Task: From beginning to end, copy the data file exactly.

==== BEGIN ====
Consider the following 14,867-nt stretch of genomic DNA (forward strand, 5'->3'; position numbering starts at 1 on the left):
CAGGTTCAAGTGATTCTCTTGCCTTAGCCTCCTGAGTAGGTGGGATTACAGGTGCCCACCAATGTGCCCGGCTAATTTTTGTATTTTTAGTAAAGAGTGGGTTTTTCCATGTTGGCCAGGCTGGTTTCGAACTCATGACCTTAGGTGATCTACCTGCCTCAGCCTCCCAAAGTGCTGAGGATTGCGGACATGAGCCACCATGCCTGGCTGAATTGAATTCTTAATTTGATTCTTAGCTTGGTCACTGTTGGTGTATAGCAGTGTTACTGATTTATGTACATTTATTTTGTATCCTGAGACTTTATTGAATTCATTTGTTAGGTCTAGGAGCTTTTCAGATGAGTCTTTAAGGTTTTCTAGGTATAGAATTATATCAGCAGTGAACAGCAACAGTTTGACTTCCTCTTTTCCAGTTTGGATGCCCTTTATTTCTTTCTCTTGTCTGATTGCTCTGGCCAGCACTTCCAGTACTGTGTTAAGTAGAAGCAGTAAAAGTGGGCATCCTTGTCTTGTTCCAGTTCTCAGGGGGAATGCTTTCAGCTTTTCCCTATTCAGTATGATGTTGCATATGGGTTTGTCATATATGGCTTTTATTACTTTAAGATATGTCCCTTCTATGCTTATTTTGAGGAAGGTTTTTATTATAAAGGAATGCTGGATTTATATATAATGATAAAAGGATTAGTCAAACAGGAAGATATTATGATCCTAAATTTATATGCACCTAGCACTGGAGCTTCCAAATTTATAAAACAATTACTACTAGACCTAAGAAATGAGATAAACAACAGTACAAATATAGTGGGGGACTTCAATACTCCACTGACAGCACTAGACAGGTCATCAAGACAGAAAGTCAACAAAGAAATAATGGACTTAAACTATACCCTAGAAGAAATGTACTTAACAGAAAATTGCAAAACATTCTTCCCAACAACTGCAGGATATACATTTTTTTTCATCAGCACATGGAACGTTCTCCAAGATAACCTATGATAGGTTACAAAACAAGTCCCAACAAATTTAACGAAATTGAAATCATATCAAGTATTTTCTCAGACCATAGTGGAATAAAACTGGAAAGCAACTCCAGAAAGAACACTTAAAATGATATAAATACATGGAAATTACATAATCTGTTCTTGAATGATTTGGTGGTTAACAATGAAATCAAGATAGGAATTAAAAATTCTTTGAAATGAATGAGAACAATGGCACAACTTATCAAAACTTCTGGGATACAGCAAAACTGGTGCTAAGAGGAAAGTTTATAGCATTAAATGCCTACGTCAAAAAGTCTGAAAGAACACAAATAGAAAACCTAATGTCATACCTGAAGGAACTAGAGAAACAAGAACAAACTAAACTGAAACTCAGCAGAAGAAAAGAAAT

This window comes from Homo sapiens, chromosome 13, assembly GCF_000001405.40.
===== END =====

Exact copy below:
Consider the following 14,867-nt stretch of genomic DNA (forward strand, 5'->3'; position numbering starts at 1 on the left):
CAGGTTCAAGTGATTCTCTTGCCTTAGCCTCCTGAGTAGGTGGGATTACAGGTGCCCACCAATGTGCCCGGCTAATTTTTGTATTTTTAGTAAAGAGTGGGTTTTTCCATGTTGGCCAGGCTGGTTTCGAACTCATGACCTTAGGTGATCTACCTGCCTCAGCCTCCCAAAGTGCTGAGGATTGCGGACATGAGCCACCATGCCTGGCTGAATTGAATTCTTAATTTGATTCTTAGCTTGGTCACTGTTGGTGTATAGCAGTGTTACTGATTTATGTACATTTATTTTGTATCCTGAGACTTTATTGAATTCATTTGTTAGGTCTAGGAGCTTTTCAGATGAGTCTTTAAGGTTTTCTAGGTATAGAATTATATCAGCAGTGAACAGCAACAGTTTGACTTCCTCTTTTCCAGTTTGGATGCCCTTTATTTCTTTCTCTTGTCTGATTGCTCTGGCCAGCACTTCCAGTACTGTGTTAAGTAGAAGCAGTAAAAGTGGGCATCCTTGTCTTGTTCCAGTTCTCAGGGGGAATGCTTTCAGCTTTTCCCTATTCAGTATGATGTTGCATATGGGTTTGTCATATATGGCTTTTATTACTTTAAGATATGTCCCTTCTATGCTTATTTTGAGGAAGGTTTTTATTATAAAGGAATGCTGGATTTATATATAATGATAAAAGGATTAGTCAAACAGGAAGATATTATGATCCTAAATTTATATGCACCTAGCACTGGAGCTTCCAAATTTATAAAACAATTACTACTAGACCTAAGAAATGAGATAAACAACAGTACAAATATAGTGGGGGACTTCAATACTCCACTGACAGCACTAGACAGGTCATCAAGACAGAAAGTCAACAAAGAAATAATGGACTTAAACTATACCCTAGAAGAAATGTACTTAACAGAAAATTGCAAAACATTCTTCCCAACAACTGCAGGATATACATTTTTTTTCATCAGCACATGGAACGTTCTCCAAGATAACCTATGATAGGTTACAAAACAAGTCCCAACAAATTTAACGAAATTGAAATCATATCAAGTATTTTCTCAGACCATAGTGGAATAAAACTGGAAAGCAACTCCAGAAAGAACACTTAAAATGATATAAATACATGGAAATTACATAATCTGTTCTTGAATGATTTGGTGGTTAACAATGAAATCAAGATAGGAATTAAAAATTCTTTGAAATGAATGAGAACAATGGCACAACTTATCAAAACTTCTGGGATACAGCAAAACTGGTGCTAAGAGGAAAGTTTATAGCATTAAATGCCTACGTCAAAAAGTCTGAAAGAACACAAATAGAAAACCTAATGTCATACCTGAAGGAACTAGAGAAACAAGAACAAACTAAACTGAAACTCAGCAGAAGAAAAGAAAT

This window comes from Homo sapiens, chromosome 13, assembly GCF_000001405.40.